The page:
11. We continue to have serious concerns regarding the situation in Syria. We condemn the violence and senseless killing that have and continue to take place. As we contemplate the next step forward, we have to bear in mind that whatever measures we take must be in the interest of the Syrian people. It is not about who is wrong or right, it is about putting an end to the bloodshed and suffering, bringing peaceful and inclusive resolution to the conflict. 

12. The unabated violence and killings must stop immediately. The parties involved have equal responsibility of ensuring the end to these appalling atrocities. Military aggression and armed confrontation will only served to exacerbate the problem and can never be a solution to the crisis except diminishing any little hope there is for peaceful settlement. We earnestly hope that with the appointment of Lakhdar Brahimi as the new Joint Special Envoy for Syria, a peaceful solution to the Syrian crisis would be found. Toward this end the support of all parties including the involvement of the United Nations is crucial. 

Mr. President, 

13. The situation in the Occupied Palestinian Territory remains bleak. For more than six decades, day after day, month after month, the people of Palestine continue to see their lands confiscated to make way for illegal settlements. They continue to see their families, including their children, displaced and forced from their homes. Elsewhere we are quick in calling for action against those that deemed to live under oppression and that are forced to live without freedom and dignity. But, we are unashamed in not taking strong and decisive actions in ensuring the long deprived Palestinians their rights to their homeland and regaining their dignity within the community of nations. Surely the international community especially the more powerful and influential nations could do more to bring Israel to the negotiating table for a Two States Solution whereby the state of Israel and the state of Palestine could exist side by side in peace and security. How can we continue to live in the face of this glaring injustice without feeling an iota of guilt for not doing enough to bring to end this long outstanding issue?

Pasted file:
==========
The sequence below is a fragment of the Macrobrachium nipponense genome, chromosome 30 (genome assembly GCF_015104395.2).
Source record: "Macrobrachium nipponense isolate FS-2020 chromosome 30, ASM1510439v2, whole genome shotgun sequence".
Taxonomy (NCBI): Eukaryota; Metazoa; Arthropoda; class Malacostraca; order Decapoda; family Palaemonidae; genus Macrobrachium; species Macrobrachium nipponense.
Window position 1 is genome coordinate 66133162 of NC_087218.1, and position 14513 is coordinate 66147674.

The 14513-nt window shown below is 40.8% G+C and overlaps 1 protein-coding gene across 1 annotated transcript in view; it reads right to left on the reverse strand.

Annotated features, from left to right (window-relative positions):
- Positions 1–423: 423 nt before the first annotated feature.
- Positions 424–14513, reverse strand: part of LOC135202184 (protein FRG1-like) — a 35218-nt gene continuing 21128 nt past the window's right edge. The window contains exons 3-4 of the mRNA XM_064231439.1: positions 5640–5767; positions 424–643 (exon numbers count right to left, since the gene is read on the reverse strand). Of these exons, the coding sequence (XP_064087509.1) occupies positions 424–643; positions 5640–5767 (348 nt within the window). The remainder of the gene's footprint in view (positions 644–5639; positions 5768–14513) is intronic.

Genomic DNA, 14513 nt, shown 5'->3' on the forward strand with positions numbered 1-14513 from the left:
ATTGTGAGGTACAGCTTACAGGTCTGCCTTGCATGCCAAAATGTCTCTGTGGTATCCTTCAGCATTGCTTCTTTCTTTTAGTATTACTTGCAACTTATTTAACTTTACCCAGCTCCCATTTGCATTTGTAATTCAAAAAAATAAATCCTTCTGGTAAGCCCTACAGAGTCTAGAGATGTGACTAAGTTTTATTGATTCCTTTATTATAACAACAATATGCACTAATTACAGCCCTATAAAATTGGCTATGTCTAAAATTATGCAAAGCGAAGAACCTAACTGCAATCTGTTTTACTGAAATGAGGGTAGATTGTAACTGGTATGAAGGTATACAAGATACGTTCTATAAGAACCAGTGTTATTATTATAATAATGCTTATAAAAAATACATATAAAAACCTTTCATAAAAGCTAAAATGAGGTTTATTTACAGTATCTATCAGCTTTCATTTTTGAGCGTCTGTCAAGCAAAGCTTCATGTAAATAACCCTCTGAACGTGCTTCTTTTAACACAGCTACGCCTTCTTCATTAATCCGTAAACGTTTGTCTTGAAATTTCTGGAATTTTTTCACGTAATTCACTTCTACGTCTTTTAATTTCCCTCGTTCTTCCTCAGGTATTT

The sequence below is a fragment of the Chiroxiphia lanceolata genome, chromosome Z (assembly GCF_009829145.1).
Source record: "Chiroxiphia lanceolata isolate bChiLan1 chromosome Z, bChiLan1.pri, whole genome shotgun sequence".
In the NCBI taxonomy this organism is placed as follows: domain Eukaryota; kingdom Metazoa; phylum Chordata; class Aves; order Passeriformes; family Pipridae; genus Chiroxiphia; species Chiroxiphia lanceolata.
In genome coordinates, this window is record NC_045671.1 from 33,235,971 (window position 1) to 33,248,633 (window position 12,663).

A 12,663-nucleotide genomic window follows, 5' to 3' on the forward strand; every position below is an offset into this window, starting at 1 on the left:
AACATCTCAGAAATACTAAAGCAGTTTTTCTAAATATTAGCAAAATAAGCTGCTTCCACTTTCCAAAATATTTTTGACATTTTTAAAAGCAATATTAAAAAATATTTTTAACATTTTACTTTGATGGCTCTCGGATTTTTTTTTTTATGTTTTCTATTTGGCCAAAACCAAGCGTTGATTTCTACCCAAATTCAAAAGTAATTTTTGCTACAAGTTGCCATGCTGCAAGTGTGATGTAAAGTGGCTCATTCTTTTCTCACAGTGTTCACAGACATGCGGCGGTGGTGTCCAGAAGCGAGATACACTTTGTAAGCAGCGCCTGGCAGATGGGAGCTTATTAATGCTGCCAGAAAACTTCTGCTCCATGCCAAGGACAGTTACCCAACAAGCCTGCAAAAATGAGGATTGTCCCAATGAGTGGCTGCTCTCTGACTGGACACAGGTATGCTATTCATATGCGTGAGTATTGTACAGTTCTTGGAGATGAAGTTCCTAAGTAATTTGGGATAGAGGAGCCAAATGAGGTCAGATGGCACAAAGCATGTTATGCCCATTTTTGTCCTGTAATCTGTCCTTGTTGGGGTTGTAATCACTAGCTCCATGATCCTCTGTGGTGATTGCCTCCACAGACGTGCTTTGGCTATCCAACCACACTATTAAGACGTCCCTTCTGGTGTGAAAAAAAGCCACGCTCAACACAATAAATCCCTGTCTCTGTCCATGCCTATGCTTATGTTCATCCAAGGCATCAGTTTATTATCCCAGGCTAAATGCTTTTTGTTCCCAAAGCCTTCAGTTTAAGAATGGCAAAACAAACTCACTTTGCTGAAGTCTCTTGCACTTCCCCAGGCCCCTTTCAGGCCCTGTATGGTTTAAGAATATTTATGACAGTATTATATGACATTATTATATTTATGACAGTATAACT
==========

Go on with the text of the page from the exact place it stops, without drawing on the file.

Mr. President, 

14. As with others in this hall, Malaysia welcomes the convening of the inaugural High Level Meeting on the Rule of Law earlier this week. In that Meeting, we adopted a solemn declaration that the rule of law shall apply to all States equally. We rededicated ourselves to resolve disputes by peaceful means and in conformity with the principles of justice and international law. We also committed ourselves to uphold the right to self- determination of peoples, which remain under foreign occupation and to end impunity for violations of international humanitarian and human rights law. With this declaration, it is time for the international community to put pressure on Israel to fulfill its international obligations. 

15. At the same time, Israel must stop all illegal settlement activities in the West Bank as well as East Jerusalem. We are particularly concerned by the threats to invade or divide the site of Al-Aqsa Mosque, which would be a breach of Israel’s obligations as an Occupying Power. It is a holy site for Muslims and Christians as well. Furthermore, Israel must lift the illegal blockade over Gaza that has caused too much hardship for the people. It must also protect the people under its occupation, fulfill its international obligations and respect international law. Most importantly, it ought to have direct talks with the Palestinian Authority in conditions that clearly demonstrate its goodwill and sincerity. A peaceful two-State solution, accompanied by sustainable peace in the region, should be the ultimate goal for all concerned. 

Mr. President, 

16. Recognizing Palestine and welcoming it into the community of nations has become a contentious issue. Palestine is punished for wanting to become a rightful member of the United Nations. The feasibility of a two-state solution is being questioned. However, what choice does Palestine have? Furthermore, how would becoming a member of the UN harm Palestine’s sincere efforts for independence?